22.6 Key Data Structures 337

22.7 Further Reading 343

22.8 Glossary 343

23 Maximum Likelihood Estimation and Optimization 345

23.1 Maximum Likelihood Estimation 345

23.2 A Simple Example: Fitting a Line 346

23.3 Another Example: Logistic Regression 348

23.4 Optimization 348

23.5 Gradient Descent and Convex Optimization 350

23.6 Convex Optimization 353

23.7 Stochastic Gradient Descent 355

23.8 Further Reading 355

23.9 Glossary 356

24 Advanced Classifiers 357

24.1 A Note on Libraries 358

24.2 Basic Deep Learning 358

24.3 Convolutional Neural Networks 361

24.4 Different Types of Layers. What the Heck Is a Tensor? 362

24.5 Example: The MNIST Handwriting Dataset 363

24.6 Recurrent Neural Networks 366

24.7 Bayesian Networks 367

24.8 Training and Prediction 369

24.9 Markov Chain Monte Carlo 369

24.10 PyMC Example 370

24.11 Further Reading 373

24.12 Glossary 373

25 Stochastic Modeling 375

25.1 Markov Chains 375

25.2 Two Kinds of Markov Chain, Two Kinds of Questions 377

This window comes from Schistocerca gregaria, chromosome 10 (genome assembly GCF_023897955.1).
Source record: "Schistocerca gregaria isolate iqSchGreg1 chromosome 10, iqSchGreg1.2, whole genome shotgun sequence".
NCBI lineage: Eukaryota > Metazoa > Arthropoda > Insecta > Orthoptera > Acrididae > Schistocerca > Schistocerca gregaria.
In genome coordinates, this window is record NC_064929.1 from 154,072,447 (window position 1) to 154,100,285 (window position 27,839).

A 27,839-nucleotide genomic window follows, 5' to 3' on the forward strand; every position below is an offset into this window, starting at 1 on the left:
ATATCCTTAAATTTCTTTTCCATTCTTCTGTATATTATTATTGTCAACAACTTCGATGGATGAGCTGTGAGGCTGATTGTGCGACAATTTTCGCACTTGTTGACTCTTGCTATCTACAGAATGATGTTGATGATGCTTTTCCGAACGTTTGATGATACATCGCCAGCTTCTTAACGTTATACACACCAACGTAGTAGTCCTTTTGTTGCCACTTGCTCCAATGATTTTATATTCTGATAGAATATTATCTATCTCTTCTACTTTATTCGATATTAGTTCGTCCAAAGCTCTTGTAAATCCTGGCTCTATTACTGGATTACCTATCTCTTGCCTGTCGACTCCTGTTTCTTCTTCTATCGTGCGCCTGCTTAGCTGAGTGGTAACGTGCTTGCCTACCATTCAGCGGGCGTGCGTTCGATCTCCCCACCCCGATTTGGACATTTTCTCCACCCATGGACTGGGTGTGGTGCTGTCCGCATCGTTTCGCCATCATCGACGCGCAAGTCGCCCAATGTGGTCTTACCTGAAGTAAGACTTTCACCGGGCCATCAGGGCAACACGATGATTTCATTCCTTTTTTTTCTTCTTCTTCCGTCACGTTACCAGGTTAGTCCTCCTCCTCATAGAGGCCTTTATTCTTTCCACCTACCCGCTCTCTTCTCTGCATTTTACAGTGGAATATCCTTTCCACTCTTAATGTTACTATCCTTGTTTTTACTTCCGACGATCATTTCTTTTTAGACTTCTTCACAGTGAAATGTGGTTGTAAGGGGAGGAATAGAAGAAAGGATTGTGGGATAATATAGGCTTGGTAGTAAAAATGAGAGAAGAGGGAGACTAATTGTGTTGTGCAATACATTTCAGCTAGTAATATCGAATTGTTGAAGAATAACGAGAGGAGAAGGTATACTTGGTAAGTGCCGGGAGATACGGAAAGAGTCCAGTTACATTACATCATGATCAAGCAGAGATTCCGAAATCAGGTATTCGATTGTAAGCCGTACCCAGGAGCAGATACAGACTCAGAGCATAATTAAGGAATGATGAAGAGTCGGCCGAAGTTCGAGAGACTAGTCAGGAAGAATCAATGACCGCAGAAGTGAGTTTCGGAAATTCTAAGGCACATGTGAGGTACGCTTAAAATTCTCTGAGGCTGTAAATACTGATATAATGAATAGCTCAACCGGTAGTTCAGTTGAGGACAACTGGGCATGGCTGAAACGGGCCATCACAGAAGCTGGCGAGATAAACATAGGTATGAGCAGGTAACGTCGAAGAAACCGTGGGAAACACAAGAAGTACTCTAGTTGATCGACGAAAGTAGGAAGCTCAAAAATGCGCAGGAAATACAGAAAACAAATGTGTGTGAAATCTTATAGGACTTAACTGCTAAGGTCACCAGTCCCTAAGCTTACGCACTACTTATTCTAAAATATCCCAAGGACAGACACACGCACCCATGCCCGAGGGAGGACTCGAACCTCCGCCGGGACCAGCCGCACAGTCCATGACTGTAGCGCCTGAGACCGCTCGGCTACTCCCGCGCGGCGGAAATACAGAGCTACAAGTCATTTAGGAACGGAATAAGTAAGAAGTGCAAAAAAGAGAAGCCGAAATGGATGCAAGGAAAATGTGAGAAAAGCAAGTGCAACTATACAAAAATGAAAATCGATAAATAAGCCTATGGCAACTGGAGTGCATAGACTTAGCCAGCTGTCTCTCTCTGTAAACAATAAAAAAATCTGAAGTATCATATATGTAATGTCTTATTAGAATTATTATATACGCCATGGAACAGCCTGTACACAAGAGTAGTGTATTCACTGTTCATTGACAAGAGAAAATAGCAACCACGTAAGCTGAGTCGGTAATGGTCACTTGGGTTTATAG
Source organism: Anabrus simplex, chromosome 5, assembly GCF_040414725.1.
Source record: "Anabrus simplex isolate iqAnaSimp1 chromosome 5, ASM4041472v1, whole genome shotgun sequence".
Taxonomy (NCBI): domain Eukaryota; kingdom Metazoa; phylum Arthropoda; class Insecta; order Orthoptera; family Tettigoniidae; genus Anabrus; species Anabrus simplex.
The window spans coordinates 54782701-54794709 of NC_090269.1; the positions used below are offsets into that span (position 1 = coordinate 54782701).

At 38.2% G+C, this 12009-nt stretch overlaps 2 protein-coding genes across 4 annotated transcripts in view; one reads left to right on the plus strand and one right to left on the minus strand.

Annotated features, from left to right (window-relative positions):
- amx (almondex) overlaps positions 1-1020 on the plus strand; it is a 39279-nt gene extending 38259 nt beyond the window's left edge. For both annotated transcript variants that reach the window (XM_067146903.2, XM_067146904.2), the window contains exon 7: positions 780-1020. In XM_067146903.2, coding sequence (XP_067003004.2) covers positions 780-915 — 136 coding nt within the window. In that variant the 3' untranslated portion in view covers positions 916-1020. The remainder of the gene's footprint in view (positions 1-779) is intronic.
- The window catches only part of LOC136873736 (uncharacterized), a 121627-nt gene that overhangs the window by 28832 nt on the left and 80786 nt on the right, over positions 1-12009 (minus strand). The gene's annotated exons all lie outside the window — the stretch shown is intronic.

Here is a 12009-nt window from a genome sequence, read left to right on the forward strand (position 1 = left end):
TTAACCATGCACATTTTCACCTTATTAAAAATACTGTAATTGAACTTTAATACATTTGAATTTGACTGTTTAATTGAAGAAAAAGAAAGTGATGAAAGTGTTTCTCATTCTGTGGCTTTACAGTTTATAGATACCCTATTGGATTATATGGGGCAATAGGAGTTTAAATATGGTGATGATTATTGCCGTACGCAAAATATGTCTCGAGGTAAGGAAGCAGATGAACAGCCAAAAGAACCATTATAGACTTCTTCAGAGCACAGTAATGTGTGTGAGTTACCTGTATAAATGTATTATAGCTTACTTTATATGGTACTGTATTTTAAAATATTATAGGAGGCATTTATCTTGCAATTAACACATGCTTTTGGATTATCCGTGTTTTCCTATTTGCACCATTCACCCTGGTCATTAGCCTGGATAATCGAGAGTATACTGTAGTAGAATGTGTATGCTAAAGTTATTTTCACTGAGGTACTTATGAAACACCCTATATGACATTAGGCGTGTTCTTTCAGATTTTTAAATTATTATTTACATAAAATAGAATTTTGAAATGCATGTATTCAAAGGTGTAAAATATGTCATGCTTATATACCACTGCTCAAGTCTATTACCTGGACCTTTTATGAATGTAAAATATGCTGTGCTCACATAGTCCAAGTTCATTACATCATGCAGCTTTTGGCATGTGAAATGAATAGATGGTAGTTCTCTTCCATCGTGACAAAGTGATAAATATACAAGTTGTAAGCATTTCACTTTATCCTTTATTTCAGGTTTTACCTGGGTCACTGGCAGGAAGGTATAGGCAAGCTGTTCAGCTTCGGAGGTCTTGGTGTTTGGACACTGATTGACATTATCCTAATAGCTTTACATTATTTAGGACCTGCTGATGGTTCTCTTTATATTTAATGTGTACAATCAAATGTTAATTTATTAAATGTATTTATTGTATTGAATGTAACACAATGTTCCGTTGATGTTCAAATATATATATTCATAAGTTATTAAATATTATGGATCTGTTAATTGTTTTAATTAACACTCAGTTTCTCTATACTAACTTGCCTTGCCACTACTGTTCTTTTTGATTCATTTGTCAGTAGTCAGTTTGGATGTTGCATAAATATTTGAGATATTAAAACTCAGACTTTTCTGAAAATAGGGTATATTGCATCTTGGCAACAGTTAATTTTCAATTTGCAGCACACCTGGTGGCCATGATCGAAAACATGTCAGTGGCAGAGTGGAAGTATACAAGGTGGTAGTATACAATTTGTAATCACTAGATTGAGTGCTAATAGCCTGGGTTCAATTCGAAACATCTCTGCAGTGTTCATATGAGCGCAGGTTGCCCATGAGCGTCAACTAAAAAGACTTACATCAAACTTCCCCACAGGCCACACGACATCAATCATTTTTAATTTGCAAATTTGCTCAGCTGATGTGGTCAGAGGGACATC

25.3 Markov Chain Monte Carlo 379

25.4 Hidden Markov Models and the Viterbi Algorithm 380

25.5 The Viterbi Algorithm 382

25.6 Random Walks 384

25.7 Brownian Motion 384

25.8 ARIMA Models 385

25.9 Continuous‐Time Markov Processes 386

25.10 Poisson Processes 387

25.11 Further Reading 388

25.12 Glossary 388

25a Parting Words: Your Future as a Data Scientist 391

Index 393

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Author Information

FIELD CADY is the data scientist at the Allen Institute for Artificial Intelligence, where he develops tools that use machine learning to mine scientific literature. He has also worked at Google and several Big Data startups. He has a BS in physics and math from Stanford University, and an MS in computer science from Carnegie Mellon.